Looking for a new job and fancy running a small part of Europe? Then Kosovo
could be yours.
By Tim Judah
Kofi Annan, the UN Secretary-General, is looking for a
suitable candidate to run what is in effect a UN protectorate.
But be warned. It is a thankless task, and considerable diplomatic skills are
required, plus some political clout.
At their recent Thessaloniki summit, European Union foreign ministers
selected an Italian and a Swede as candidates. It was widely assumed that the Italian
would get the job.
Problems include the continued absence of thousands of Serbs
But Mr Annan in effect rejected the EU's choices. The bottom line, according to one EU source, was that the fancied Italian did not have the political clout needed to steer the Serbian province through the testing times ahead.
Kosovo and Europe's chancelleries are still reeling from the shock.
Now the job is up for grabs.
Whoever gets it have their work cut out. Top priority will be overseeing the launch of a historic dialogue between Kosovo's ethnic Albanian-dominated local administration and the Serbian Government.
The announcement of talks, which came at the Thessaloniki summit, is a major
breakthrough. They will be the first substantive negotiations between the
two sides since the Kosovo war ended just over four years ago.
Previous boss Michael Steiner says status talks cannot be delayed
Then, Kosovo was utterly ravaged.
Now, under the guidance of the UN and with reconstruction money from the EU above all, Kosovo is being transformed.
Several rounds of elections have taken place and the UN has begun devolving power to a local government in which both Albanians and Serbs are involved.
Minority protection rights also give Serbs more seats in parliament than their numbers - currently around 5% of a population of two million - would normally suggest.
Privatisation has just begun, Kosovo has its own police force and its
customs service helps raise a considerable portion of the province's income.
I think that talks on status will start by the end of next year or
2005 because I don't think you can prolong the issue much longer
Outgoing UN boss
But severe problems remain.
Even when Kosovo was a part of pre-war Yugoslavia, there were still not enough jobs for its predominantly young
population. Now unemployment runs at a phenomenal 57%.
In south and central Kosovo, Serbs and other minorities live in enclaves. Travelling outside them can still be dangerous.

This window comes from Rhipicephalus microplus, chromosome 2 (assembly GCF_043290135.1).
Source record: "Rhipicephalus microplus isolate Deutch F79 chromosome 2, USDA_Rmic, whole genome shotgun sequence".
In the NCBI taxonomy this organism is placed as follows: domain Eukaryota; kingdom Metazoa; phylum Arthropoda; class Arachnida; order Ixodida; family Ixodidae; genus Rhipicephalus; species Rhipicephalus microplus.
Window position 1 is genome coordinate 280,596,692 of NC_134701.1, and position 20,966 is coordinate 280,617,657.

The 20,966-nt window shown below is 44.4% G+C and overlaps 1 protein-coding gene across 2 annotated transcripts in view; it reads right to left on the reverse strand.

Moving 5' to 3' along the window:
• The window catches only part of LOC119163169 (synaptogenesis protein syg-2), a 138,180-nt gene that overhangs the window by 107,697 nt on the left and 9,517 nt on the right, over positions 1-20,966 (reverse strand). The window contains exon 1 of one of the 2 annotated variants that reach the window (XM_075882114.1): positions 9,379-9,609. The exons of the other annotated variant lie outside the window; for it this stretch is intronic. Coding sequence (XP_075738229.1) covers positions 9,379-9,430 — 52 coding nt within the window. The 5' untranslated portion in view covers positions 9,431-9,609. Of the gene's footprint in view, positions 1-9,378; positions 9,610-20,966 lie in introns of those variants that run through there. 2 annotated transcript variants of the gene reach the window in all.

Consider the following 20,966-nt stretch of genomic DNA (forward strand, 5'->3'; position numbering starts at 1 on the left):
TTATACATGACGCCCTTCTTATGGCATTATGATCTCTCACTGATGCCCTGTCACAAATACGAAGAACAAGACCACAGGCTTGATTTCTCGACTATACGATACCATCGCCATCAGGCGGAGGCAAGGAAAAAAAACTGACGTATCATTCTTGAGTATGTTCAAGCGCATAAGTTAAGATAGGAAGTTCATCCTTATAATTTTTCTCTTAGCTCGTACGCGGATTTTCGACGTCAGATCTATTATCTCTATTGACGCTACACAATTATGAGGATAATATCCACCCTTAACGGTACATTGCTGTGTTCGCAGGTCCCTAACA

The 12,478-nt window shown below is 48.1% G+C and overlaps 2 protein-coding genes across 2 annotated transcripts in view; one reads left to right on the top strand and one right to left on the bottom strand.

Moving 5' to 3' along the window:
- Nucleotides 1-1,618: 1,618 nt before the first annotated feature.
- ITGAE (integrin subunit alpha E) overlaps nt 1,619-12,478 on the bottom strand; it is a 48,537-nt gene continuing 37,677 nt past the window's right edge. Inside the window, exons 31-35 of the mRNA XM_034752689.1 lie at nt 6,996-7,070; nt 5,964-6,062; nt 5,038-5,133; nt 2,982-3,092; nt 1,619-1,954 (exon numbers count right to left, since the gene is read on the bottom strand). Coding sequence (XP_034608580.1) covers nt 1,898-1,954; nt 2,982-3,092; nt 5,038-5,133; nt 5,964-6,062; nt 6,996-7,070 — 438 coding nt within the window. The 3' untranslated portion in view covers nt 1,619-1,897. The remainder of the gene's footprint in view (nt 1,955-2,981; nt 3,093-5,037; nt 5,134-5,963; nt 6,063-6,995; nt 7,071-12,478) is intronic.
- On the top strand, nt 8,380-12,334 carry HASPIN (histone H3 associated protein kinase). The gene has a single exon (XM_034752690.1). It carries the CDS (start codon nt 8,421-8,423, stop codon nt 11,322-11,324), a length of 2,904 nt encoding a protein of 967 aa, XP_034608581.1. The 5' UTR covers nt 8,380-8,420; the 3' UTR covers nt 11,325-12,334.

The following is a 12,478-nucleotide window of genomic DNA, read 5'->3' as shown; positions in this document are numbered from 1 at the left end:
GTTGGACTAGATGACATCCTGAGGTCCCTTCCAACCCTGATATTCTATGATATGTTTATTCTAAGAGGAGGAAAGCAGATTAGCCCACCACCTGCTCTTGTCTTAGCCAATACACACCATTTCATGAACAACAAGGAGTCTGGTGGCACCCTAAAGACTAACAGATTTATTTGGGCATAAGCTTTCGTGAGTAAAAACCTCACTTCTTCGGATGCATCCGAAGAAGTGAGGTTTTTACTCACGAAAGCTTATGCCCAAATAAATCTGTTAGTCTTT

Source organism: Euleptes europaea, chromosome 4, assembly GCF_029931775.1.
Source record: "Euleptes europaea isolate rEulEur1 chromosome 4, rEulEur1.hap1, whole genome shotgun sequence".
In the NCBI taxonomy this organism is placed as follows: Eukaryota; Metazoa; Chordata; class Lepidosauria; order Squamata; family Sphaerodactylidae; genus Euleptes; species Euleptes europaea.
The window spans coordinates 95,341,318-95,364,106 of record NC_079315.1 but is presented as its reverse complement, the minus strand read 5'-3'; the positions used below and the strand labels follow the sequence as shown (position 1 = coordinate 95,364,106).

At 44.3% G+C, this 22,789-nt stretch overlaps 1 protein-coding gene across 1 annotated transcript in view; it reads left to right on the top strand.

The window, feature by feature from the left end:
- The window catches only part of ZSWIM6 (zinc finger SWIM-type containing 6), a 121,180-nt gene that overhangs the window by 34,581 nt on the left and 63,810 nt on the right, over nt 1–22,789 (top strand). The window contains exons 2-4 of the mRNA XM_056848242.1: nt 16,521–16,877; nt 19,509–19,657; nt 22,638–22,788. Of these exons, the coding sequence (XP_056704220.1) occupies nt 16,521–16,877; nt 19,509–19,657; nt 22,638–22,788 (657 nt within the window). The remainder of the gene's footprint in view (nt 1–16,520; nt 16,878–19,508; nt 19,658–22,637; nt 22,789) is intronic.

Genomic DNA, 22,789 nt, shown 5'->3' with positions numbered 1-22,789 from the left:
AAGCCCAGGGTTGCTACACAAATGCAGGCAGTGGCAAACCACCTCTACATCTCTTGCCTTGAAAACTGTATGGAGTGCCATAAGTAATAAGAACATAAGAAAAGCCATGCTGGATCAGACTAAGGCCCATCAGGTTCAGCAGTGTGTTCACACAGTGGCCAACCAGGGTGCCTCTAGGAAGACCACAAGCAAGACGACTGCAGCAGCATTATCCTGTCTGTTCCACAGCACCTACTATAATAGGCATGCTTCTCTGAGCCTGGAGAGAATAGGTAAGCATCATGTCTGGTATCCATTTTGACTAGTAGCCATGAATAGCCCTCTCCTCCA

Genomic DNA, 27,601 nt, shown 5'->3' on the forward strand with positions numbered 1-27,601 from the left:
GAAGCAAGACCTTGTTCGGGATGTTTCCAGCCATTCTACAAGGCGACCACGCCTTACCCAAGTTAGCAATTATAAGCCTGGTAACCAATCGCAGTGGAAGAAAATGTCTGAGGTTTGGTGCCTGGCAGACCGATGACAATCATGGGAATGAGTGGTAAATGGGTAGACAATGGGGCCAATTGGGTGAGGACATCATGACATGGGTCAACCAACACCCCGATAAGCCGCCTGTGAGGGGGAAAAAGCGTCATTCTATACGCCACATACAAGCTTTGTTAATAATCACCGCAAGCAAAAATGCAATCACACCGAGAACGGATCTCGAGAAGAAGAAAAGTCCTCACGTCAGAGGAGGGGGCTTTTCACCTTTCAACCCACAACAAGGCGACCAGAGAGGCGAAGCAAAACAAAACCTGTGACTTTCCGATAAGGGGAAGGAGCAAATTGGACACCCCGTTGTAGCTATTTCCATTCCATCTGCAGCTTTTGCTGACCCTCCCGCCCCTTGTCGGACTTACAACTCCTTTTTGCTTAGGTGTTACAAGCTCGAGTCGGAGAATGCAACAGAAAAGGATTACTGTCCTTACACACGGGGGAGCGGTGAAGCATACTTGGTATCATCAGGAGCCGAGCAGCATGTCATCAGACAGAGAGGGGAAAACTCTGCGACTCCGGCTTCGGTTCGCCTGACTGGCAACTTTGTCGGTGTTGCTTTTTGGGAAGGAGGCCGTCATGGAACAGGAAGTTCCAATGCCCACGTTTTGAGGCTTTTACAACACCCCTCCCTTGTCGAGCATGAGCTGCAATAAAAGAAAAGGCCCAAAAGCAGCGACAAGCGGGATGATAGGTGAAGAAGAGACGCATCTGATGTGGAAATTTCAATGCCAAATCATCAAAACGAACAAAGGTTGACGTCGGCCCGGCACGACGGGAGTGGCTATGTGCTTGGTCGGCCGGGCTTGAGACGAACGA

Nearly 200,000 Serbs and others who fled have never returned.
In the predominantly ethnically Serbian north, while the UN has a presence, it is clear that this
area has virtually nothing in common with the rest of Kosovo and remains
tightly bound to the rest of Serbia, which it borders.
Kosovo has been transformed since the suffering of four years ago
Kosovo Albanians want independence for the province but Serbs would like it
to remain part of Serbia.
On the other hand, since many Serbs understand that
this is not realistic, many also believe that partition will be the solution.
In any case, the question of Kosovo's final status will not be on the agenda
of the forthcoming talks, at least not to start with.
They will deal with practical problems, such as Serbia's refusal to accept
Kosovo's UN-issued car number-plates and documents which make it difficult
for people from Kosovo to travel through Serbia.
The talks will also look at
the refugee return question, energy and transport links.
But the issue of Kosovo's final status cannot be avoided indefinitely,
according to Michael Steiner the outgoing UN boss.
"The idea that we can deal with it in 10 years or 17 years doesn't hold any more," he says.
"I think that talks on status will start by the end of next year or
2005 because I don't think you can prolong the issue much longer."
Dragisa Krstovic, the head of Povratak, the main Serbian coalition in
Kosovo's parliament, says that while he would like all of Kosovo to be an
autonomous part of Serbia partition, "maybe, would be a better solution than
For us (partition) would mean war
But Kosovo premier Bajram Rexhepi says simply that the Albanian side
would the province's division.
Ylber Hysa, a prominent Kosovar commentator puts it more bluntly: "For us that would mean war."
The outcome of the talks process has the potential to change people's everyday
If travel and trade and all sorts of other mundane concerns become easier
then the right sort of climate may be created for the beginning of talks on
Kosovo's final status.
This will in turn make the eventual entrance of both
Kosovo and Serbia into the European Union - a mutual goal - a lot easier.
Tim Judah is the author of Kosovo: War and Revenge published by Yale